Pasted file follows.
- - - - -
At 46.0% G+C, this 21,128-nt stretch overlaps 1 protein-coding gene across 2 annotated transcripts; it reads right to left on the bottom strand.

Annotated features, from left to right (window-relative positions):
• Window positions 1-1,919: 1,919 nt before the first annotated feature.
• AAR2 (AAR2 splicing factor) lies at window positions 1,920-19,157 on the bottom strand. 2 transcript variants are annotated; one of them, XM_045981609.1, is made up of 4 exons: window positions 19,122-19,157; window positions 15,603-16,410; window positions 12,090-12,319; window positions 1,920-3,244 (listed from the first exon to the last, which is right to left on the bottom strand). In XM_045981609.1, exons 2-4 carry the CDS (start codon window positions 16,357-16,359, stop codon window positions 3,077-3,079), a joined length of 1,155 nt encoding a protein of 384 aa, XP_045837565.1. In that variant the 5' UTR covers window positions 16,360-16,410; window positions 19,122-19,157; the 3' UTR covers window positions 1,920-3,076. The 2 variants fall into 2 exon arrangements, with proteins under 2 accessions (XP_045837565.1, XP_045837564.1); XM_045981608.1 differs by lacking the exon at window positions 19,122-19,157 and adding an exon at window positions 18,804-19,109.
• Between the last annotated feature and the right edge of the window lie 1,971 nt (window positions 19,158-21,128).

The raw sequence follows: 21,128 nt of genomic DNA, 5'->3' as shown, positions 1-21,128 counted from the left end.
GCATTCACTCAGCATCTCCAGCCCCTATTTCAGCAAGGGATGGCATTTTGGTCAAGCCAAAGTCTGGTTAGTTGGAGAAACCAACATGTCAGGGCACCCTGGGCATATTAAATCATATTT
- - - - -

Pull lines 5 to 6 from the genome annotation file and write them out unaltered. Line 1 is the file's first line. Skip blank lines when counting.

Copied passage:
• Between the last annotated feature and the right edge of the window lie 1,971 nt (window positions 19,158-21,128).

The raw sequence follows: 21,128 nt of genomic DNA, 5'->3' as shown, positions 1-21,128 counted from the left end.